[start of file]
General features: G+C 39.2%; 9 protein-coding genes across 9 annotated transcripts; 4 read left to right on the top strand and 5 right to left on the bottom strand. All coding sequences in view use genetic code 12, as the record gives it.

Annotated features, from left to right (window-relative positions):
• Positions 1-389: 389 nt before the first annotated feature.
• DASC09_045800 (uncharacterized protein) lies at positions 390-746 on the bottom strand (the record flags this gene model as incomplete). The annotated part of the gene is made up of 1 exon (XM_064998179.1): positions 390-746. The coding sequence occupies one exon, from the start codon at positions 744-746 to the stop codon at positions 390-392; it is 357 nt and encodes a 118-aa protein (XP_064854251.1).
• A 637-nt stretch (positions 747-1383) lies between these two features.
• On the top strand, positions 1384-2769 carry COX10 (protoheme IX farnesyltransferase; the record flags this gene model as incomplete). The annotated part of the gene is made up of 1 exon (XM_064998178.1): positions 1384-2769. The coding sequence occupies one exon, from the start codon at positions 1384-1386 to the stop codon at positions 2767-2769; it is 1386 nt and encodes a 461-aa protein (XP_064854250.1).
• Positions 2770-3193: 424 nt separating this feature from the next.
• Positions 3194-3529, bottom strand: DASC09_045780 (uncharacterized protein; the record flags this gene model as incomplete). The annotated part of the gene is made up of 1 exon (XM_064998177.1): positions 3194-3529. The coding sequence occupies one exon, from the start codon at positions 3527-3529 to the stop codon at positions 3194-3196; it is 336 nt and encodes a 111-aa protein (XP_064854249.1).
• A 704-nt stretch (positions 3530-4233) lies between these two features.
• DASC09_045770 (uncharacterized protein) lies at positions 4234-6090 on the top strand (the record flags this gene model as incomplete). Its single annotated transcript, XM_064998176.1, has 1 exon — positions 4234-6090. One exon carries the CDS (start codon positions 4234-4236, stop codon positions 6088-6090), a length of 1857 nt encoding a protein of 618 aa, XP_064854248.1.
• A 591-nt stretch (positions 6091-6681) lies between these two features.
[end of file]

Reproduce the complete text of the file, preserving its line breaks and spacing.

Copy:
General features: G+C 39.2%; 9 protein-coding genes across 9 annotated transcripts; 4 read left to right on the top strand and 5 right to left on the bottom strand. All coding sequences in view use genetic code 12, as the record gives it.

Annotated features, from left to right (window-relative positions):
• Positions 1-389: 389 nt before the first annotated feature.
• DASC09_045800 (uncharacterized protein) lies at positions 390-746 on the bottom strand (the record flags this gene model as incomplete). The annotated part of the gene is made up of 1 exon (XM_064998179.1): positions 390-746. The coding sequence occupies one exon, from the start codon at positions 744-746 to the stop codon at positions 390-392; it is 357 nt and encodes a 118-aa protein (XP_064854251.1).
• A 637-nt stretch (positions 747-1383) lies between these two features.
• On the top strand, positions 1384-2769 carry COX10 (protoheme IX farnesyltransferase; the record flags this gene model as incomplete). The annotated part of the gene is made up of 1 exon (XM_064998178.1): positions 1384-2769. The coding sequence occupies one exon, from the start codon at positions 1384-1386 to the stop codon at positions 2767-2769; it is 1386 nt and encodes a 461-aa protein (XP_064854250.1).
• Positions 2770-3193: 424 nt separating this feature from the next.
• Positions 3194-3529, bottom strand: DASC09_045780 (uncharacterized protein; the record flags this gene model as incomplete). The annotated part of the gene is made up of 1 exon (XM_064998177.1): positions 3194-3529. The coding sequence occupies one exon, from the start codon at positions 3527-3529 to the stop codon at positions 3194-3196; it is 336 nt and encodes a 111-aa protein (XP_064854249.1).
• A 704-nt stretch (positions 3530-4233) lies between these two features.
• DASC09_045770 (uncharacterized protein) lies at positions 4234-6090 on the top strand (the record flags this gene model as incomplete). Its single annotated transcript, XM_064998176.1, has 1 exon — positions 4234-6090. One exon carries the CDS (start codon positions 4234-4236, stop codon positions 6088-6090), a length of 1857 nt encoding a protein of 618 aa, XP_064854248.1.
• A 591-nt stretch (positions 6091-6681) lies between these two features.